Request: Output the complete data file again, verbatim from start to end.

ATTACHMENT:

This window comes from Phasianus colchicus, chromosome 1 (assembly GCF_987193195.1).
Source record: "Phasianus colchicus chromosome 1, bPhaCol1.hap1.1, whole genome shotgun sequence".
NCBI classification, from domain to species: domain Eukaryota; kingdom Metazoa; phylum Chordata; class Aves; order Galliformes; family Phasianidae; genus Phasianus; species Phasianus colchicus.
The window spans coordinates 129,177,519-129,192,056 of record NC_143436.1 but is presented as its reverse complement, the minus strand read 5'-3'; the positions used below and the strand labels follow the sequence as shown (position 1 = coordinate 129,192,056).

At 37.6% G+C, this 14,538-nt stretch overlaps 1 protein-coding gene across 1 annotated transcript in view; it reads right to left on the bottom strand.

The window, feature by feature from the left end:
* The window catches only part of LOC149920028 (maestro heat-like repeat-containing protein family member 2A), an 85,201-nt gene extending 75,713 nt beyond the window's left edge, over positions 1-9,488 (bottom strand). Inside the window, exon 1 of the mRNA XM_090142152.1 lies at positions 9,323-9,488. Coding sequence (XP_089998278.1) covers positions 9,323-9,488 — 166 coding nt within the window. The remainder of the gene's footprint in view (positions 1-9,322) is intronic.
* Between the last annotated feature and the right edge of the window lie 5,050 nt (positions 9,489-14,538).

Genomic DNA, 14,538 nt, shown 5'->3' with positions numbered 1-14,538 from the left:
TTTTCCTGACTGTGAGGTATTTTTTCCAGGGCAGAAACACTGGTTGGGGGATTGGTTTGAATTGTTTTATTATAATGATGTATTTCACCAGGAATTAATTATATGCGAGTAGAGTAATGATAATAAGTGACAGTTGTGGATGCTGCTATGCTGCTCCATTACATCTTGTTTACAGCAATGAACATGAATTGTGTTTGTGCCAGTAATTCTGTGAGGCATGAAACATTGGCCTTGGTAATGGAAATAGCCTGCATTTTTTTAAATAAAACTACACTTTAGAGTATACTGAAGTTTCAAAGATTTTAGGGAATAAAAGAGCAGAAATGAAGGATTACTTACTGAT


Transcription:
This window comes from Phasianus colchicus, chromosome 1 (assembly GCF_987193195.1).
Source record: "Phasianus colchicus chromosome 1, bPhaCol1.hap1.1, whole genome shotgun sequence".
NCBI classification, from domain to species: domain Eukaryota; kingdom Metazoa; phylum Chordata; class Aves; order Galliformes; family Phasianidae; genus Phasianus; species Phasianus colchicus.
The window spans coordinates 129,177,519-129,192,056 of record NC_143436.1 but is presented as its reverse complement, the minus strand read 5'-3'; the positions used below and the strand labels follow the sequence as shown (position 1 = coordinate 129,192,056).

At 37.6% G+C, this 14,538-nt stretch overlaps 1 protein-coding gene across 1 annotated transcript in view; it reads right to left on the bottom strand.

The window, feature by feature from the left end:
* The window catches only part of LOC149920028 (maestro heat-like repeat-containing protein family member 2A), an 85,201-nt gene extending 75,713 nt beyond the window's left edge, over positions 1-9,488 (bottom strand). Inside the window, exon 1 of the mRNA XM_090142152.1 lies at positions 9,323-9,488. Coding sequence (XP_089998278.1) covers positions 9,323-9,488 — 166 coding nt within the window. The remainder of the gene's footprint in view (positions 1-9,322) is intronic.
* Between the last annotated feature and the right edge of the window lie 5,050 nt (positions 9,489-14,538).

Genomic DNA, 14,538 nt, shown 5'->3' with positions numbered 1-14,538 from the left:
TTTTCCTGACTGTGAGGTATTTTTTCCAGGGCAGAAACACTGGTTGGGGGATTGGTTTGAATTGTTTTATTATAATGATGTATTTCACCAGGAATTAATTATATGCGAGTAGAGTAATGATAATAAGTGACAGTTGTGGATGCTGCTATGCTGCTCCATTACATCTTGTTTACAGCAATGAACATGAATTGTGTTTGTGCCAGTAATTCTGTGAGGCATGAAACATTGGCCTTGGTAATGGAAATAGCCTGCATTTTTTTAAATAAAACTACACTTTAGAGTATACTGAAGTTTCAAAGATTTTAGGGAATAAAAGAGCAGAAATGAAGGATTACTTACTGAT